Volunteer Recruitment is Best Through Relationships
Membership Level› Guest
Author/Source: Todd McKeever
Topic: Volunteers, Relationships
Become more relational with your volunteers while recruiting.
Many of us may have heard a time or two that “Ministry travels the road of relationships.” This was made clear to me again while traveling through a toy store with my family looking for Nerf guns and foam planes (to fly through the sanctuary, hallways, and all). When I turned into one aisle, I bumped into some small group leaders who had just asked me a couple weeks ago if they could take a break. I agreed of course and blessed them.
I came to find out that not only were they taking a break, but they had left the church for those couple of weeks to try out new churches. During this whole time, they were missing the small group that they led for me, the fun they would have had, the relationship building exercises we did once a month, the notes I would send them, and the team meals we would enjoy with one another. Seeing me shop for the new foam planes, plus getting into a Nerf sword dual while each wearing different hats (like a Viking hat, or a hot dog hat, or the hamburger hat that were there in the toy store) just continued to remind them of the great relationship we had all built over time.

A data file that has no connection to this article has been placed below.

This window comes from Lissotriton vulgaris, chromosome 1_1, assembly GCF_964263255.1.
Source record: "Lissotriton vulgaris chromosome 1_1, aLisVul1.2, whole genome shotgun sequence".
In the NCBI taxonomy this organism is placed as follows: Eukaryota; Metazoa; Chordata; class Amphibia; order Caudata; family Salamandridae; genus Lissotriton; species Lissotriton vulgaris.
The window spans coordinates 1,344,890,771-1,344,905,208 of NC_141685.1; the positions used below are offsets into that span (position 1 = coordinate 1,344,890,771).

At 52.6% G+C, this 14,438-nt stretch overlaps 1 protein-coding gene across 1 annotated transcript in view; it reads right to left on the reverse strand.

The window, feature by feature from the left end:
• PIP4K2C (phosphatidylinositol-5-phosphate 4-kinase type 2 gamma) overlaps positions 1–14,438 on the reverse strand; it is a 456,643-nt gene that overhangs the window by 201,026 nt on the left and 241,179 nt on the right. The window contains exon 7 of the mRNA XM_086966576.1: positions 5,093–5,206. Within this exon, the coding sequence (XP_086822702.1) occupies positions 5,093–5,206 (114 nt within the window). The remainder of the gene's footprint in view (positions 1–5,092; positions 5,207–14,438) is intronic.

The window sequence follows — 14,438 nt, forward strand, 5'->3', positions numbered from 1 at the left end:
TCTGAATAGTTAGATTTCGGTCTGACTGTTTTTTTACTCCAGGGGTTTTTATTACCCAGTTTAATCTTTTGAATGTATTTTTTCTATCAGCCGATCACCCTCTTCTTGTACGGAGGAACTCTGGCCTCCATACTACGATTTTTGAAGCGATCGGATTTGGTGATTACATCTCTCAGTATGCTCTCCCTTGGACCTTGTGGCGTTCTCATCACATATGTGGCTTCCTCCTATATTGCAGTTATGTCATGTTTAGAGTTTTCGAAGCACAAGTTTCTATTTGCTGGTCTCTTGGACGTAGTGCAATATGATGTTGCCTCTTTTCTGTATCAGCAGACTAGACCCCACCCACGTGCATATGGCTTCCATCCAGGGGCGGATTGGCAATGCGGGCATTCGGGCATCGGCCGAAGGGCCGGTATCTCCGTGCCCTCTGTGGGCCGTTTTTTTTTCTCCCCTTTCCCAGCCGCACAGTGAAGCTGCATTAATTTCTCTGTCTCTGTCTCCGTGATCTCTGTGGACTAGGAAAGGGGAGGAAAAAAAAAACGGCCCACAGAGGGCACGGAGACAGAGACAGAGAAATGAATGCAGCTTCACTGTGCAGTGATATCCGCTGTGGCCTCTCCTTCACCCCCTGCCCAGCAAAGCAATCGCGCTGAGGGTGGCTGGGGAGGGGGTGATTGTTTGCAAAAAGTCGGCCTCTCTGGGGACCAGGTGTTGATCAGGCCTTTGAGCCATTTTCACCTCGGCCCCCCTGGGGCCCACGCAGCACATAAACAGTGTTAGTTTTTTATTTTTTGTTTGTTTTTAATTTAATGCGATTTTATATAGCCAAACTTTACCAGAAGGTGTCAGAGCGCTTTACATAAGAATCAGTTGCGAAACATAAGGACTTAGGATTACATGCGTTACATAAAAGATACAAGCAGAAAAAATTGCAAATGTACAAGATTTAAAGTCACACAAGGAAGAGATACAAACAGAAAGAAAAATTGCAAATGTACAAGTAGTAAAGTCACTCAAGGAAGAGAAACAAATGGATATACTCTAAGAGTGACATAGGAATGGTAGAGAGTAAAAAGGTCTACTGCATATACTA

Imagine that! God used me, shopping for Nerf guns and foam planes, to confirm in their hearts that the right place for them was with the kids in my church. It was the relationships with kids and the team of adult volunteers that pulled them back into the ministry.
When you recruit potential volunteers, share stories such as these about workers who have great relationships not only with kids but with one another. Encourage your volunteers to tell others their stories about relationships to motivate people to seriously consider children's ministry as a vital place to serve in the church.
A while ago I heard someone give this bit…”Volunteering is kind of like salvation itself -- it's such a great blessing that my only natural reaction is to want to share it with others."
Is this how you feel? Have you created a children’s ministry volunteer team that has fun with one another, and who have built those strong lasting relationships as they serve together and one another?
Allow me to give you a charge to go from here and find five volunteers that you will pour into - tell stories, create fun, and spend time with them, allowing them to create memories and then to invest into others as you have invested into them.